Hello Dear Friends welcome back to resultcorner in this article we are talking about In this article we are talking about The Samsung Galaxy Z Fold 4 is great, but its Android 12L I really love. Measured diagonally, Galaxy Z Fold4’s Main Screen size is 7.6″ in the full rectangle and 7.4″ accounting for the rounded corners; actual viewable area is less due to the rounded corners.
The Galaxy Z Fold 3 is starting to get the new Android 12L update in South Korea. Samsung has already promised that the update will roll out in all markets soon so might not have to wait long to get it. As per SamMobile, the firmware is numbered F926NKSU1DVH9 and carries One UI version 4.1. 1.
The Z Fold 4 comes with an IPX8 rating, which means it is water-resistant – so no, it is not wateproof. However, the phone can be submerged in up to 1.5 meters of freshwater for up to 30 minutes.
While the Flip 4 is more of a style statement, the Fold 4 is a productivity powerhouse. You can use the large 7.6-inch main display to run three apps at once in split-screen mode and use the new taskbar feature that imitates the taskbar on Windows laptops to quickly open apps.
The Samsung Galaxy Z Fold 4 is great, but its Android 12L I really love
Android 12L on the Galaxy Z Fold 4 lives and dies by the taskbar on the bottom edge. Alright, maybe it’s not that dramatic, but it goes a long way in making the 7.6-inch display more manageable. It fills a role similar to the taskbar found on a Mac or PC, saving you from thumb yoga rather than giving your mouse pointer a break.
Not only is the taskbar easy to reach, but it practically begs you to multitask. It stacks a few must-have apps for everyday use next to some of your personal favorites, making it easy to jump from one focus to the next.
Once you get into the weeds of multitasking, you’ll also start to see some of your go-to combinations pop up to the far right of the taskbar. One of mine is a combination of Chrome and Google Maps — a perfect mix for navigating to a restaurant and reading a menu simultaneously.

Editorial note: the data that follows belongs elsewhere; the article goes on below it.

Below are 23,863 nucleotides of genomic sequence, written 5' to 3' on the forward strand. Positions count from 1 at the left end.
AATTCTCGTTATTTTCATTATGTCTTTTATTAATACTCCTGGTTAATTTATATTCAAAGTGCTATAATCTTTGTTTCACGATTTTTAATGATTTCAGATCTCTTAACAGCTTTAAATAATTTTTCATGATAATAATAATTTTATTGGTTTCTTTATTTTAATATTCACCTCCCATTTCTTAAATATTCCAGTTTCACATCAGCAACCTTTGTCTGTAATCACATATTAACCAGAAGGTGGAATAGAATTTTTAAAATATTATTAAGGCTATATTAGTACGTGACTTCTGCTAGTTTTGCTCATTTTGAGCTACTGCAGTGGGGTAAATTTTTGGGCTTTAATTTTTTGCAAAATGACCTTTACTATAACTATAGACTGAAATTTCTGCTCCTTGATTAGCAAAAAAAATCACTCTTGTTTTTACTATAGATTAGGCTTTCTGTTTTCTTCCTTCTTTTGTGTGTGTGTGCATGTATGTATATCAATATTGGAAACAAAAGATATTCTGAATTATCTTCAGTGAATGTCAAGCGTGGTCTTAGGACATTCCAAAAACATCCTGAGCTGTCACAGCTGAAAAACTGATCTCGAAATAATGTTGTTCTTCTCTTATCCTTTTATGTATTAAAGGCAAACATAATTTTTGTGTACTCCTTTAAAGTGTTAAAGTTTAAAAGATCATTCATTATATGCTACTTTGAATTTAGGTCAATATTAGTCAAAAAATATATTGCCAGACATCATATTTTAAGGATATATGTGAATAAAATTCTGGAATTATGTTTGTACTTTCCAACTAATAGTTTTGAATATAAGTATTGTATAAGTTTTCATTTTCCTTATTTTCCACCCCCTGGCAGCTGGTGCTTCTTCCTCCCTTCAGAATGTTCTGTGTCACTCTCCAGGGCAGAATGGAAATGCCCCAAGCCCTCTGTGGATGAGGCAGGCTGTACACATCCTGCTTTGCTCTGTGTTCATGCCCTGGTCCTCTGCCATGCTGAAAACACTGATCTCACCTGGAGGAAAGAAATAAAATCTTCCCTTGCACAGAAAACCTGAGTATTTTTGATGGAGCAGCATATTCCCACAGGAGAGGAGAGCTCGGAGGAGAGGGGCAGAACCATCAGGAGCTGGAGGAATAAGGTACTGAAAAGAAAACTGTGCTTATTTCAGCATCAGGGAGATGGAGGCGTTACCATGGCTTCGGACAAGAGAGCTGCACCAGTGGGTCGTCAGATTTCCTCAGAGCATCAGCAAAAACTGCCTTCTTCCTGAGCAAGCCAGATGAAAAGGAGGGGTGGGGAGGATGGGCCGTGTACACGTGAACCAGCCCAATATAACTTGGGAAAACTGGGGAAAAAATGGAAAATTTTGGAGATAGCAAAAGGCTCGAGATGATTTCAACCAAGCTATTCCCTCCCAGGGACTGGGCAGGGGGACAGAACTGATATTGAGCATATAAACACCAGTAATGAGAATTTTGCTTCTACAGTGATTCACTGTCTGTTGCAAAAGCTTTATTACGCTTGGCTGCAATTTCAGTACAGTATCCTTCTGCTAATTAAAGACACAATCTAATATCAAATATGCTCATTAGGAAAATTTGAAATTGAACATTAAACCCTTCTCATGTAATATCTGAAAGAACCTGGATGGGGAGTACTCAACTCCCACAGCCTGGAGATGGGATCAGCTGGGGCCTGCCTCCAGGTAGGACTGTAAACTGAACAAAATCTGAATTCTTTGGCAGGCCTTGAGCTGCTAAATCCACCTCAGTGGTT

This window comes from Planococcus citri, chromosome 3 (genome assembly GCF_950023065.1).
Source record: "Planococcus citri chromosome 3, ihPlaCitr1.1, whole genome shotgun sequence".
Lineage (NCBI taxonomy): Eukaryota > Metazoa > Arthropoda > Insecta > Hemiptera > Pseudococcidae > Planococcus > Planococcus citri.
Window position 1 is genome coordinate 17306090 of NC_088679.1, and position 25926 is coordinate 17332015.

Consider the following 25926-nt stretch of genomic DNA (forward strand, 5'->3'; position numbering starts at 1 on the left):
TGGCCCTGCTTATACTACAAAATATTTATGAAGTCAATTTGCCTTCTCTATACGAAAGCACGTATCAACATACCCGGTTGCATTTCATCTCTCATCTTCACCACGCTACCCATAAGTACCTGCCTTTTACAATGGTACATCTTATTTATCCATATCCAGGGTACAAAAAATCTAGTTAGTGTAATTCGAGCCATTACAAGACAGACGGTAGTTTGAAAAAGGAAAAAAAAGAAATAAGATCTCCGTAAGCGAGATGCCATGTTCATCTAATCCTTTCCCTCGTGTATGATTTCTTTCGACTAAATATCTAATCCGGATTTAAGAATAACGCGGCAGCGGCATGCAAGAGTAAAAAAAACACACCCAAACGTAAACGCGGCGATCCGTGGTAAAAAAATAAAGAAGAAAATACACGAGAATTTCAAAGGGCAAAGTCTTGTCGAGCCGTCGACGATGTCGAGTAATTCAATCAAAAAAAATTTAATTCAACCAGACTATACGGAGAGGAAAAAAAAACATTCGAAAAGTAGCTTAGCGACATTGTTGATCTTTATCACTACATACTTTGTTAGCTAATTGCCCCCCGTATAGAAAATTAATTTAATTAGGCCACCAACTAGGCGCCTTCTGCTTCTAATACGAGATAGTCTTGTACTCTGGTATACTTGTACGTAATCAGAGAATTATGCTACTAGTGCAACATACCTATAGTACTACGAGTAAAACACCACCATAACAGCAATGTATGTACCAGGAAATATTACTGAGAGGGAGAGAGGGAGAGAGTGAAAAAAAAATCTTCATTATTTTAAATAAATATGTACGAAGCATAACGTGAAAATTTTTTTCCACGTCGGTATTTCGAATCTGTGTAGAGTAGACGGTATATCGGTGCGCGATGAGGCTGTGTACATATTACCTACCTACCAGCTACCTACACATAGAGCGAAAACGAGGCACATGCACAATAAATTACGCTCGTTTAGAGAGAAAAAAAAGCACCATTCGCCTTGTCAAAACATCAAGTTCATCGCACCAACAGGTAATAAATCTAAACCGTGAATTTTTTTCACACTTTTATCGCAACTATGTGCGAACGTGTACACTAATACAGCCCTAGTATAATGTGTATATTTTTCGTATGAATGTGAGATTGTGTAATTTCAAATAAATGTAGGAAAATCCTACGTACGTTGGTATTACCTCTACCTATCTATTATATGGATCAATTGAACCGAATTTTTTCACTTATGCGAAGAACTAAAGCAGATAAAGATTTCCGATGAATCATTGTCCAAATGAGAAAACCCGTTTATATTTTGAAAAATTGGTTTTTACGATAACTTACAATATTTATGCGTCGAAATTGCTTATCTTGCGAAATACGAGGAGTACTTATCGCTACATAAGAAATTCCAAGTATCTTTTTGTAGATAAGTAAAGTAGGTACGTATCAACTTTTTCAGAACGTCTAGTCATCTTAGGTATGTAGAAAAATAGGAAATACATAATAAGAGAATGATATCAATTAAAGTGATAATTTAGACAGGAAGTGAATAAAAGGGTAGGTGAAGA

Samsung’s version of the taskbar in One UI 4.1.1 sits at the bottom of the screen and lets you quickly access your favorite as well as most used apps. You can also launch up to 3 apps on the screen at once.
The App Pairs feature is there as well, allowing you to set up your favorite two or three windows and launch them all with just one tap. The whole UI experience seamlessly integrates with Microsoft Office apps, which means you can use the Galaxy Z Fold 4 as a replacement for your PC.
Even though the Galaxy Z Flip series remains the foldable of choice for the masses, largely because of its more accessible price point, the Galaxy Z Fold has always been better suited to those who need a true productivity behemoth.
Android 12L, the big-screen updated version of Android 12, went live as part of Google’s March Feature Drop for its Pixel smartphones. Nonetheless, we’ve been waiting to see it come to devices where it might actually make a difference.
Apart from bumping the SDK level, most of the changes in the Android 12L codebase were meant to address issues larger devices face when running Android. That includes UI tweaks, such as a two-column interface for the notification shade and a dedicated taskbar UI for improved multitasking.
For example, opening a video on YouTube can take on any number of layouts. It works fine with the Galaxy Z Fold 4 fully open, whether in landscape or portrait, full screen or not. However, the minute you try to watch a full-screen video with the display partly folded, you get the horror above.
Instead of shrinking the video and pushing it above or below the fold, it stays smack in the middle, where you can only see half of what you’re watching. Never mind the thick black bars — though they’re more due to the square aspect ratio than Android 12L.
Despite the quirky layouts, Android 12L is the Galaxy Z Fold 4’s biggest step in the right direction. Thankfully, Google promised to keep developing the software as long as Samsung keeps pushing foldables, so there’s still hope that some of the flaws get ironed out.
After all, the software keeps me coming back to a phone that every fiber of my being wants to believe is too big. My fibers aren’t wrong. It’s a behemoth, but a behemoth that proves its worth on my busiest days.
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